Doing Time

Today’s article is for the aspiring loooong distance runner.

As a runner attempts to work towards a longer distance race, which may be the move from half marathon to marathon, or marathon to ultra-marathon, one of the biggest difficulties is getting in the longer runs at the end of the week. Obviously, it would be ideal if you could just slowly add the kilometers to your long run, but what happens if you are just struggling with the mental weight of those longer sessions?

There are other options…

1) Turn your long run into a two part session. Run 60-70% of it in the morning and then finish it off in the afternoon.

2) Run as far as you can and then simply walk the rest of the way. If you were aiming for a 50km run and could only run 40km, walk another 15km to make up for the lesser effort of walking.

3) Back it up. Do a longish run on the Saturday and then follow it up on Sunday with another medium length run on tired legs.

4) Pre-fatigue. If you like riding, go for a long ride on hills to fatigue the legs then follow it straight up with a long run.

There are pros and cons of using these approaches in place of the standard long run, but if it means enjoying your running more and getting a bit of variety into your program when the distance starts to get a bit much, then it is worth considering.

The main thing you need to aim for is time on the legs. That time does not necessarily need to be 100% running, but the goal should be to stretch the comfort barrier of what your body feels it can handle.

If getting up the day after a long run and forcing your legs to push out another 10km on tired quads is difficult, then this will be great for your fatigue tolerance at the end of a race when it counts.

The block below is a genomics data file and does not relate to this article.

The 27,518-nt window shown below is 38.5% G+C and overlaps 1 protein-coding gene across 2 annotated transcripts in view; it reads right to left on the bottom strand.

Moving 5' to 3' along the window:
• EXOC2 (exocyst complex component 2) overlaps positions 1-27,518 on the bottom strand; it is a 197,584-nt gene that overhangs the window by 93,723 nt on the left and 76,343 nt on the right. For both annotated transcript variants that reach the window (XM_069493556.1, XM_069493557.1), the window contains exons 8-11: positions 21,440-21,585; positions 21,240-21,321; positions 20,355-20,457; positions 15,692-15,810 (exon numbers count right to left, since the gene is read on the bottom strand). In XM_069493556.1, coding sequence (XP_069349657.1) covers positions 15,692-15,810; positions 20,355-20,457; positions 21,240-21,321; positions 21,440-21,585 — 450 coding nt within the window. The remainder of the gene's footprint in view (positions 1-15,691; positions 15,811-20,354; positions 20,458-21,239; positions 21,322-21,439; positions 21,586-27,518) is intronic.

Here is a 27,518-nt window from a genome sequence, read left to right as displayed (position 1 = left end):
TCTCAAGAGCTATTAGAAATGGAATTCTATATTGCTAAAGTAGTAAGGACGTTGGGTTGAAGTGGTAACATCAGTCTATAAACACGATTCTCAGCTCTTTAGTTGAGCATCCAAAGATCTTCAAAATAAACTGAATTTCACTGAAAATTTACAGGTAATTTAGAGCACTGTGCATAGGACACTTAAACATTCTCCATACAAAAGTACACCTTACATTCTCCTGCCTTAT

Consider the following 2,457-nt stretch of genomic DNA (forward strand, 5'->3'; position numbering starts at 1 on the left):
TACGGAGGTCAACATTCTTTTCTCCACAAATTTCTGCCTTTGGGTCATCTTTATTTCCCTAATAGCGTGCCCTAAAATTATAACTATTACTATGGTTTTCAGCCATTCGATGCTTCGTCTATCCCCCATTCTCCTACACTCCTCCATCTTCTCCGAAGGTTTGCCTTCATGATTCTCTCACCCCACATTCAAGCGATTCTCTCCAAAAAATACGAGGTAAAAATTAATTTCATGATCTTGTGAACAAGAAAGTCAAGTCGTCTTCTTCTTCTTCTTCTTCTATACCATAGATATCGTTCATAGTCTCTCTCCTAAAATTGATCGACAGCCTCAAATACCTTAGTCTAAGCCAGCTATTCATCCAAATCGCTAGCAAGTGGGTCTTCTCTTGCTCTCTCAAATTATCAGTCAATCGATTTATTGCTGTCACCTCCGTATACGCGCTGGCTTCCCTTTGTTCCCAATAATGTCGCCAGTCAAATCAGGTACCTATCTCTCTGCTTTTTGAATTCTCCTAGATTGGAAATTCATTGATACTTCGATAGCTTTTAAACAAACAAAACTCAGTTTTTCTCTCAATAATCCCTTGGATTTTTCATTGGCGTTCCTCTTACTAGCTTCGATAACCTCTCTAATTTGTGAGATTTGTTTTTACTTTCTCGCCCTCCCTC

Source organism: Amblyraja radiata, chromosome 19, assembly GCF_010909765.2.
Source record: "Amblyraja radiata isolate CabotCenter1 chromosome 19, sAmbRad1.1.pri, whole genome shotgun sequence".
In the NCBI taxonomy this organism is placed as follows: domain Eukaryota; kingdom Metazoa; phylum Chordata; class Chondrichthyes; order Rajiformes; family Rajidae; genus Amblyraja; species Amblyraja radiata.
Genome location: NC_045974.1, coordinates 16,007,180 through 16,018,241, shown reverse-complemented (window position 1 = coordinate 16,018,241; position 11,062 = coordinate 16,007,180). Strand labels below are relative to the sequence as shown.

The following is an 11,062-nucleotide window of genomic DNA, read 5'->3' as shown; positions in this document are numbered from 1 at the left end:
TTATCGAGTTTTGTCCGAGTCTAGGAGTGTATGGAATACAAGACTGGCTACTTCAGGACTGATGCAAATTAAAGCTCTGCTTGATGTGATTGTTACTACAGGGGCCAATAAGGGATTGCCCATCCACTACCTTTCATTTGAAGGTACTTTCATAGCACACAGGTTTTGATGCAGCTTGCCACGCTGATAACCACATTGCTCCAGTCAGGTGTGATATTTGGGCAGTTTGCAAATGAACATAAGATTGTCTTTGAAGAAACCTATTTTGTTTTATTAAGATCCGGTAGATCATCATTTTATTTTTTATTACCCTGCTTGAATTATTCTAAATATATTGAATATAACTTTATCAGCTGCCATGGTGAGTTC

If walking the last 15kms of your 60km run means getting the distance done, then walk it.

There is a lot to be said for just solid exposure of prolonged effort.

It’s been said before, but you can’t fake your way through a Marathon, and you definitely can’t bluff your way through 100km or 100miles. The distance and time will get to you if you haven’t paid your dues. So log those hours, be it running, walking, crawling or any variation. There is no substitute.

But prize the enjoyment of the process above all else. At the end of the day, if you aren’t loving your running, then what’s the point.

Run long,

Shaun Brewster.

 

Leave A Reply (3 comments so far)


  1. Adrian Foster
    4 years ago

    A quality article – well done ( I would also add mixing up your long run to get the most from them and stop boredom – with hills, tempo intervals , negative splits and heart rate zoning )


  2. Jaci
    4 years ago

    Definitely agree with the previous comment in terms of including hills .. and if you have to walk the hills, so be it .. you will walk some or all of them in a 100km or 100-miler! I have found that my long run is my long SLOW run, my hill sessions are hard hills .. as are tempos and intervals. On the day of the event .. it all seems to come together .. and hopefully will be even better with ‘bullet-proof’ legs!!


  3. Chris
    4 years ago

    Thanks for your comments Adrian and Jaci. It’s great to get some feedback and great tips also!

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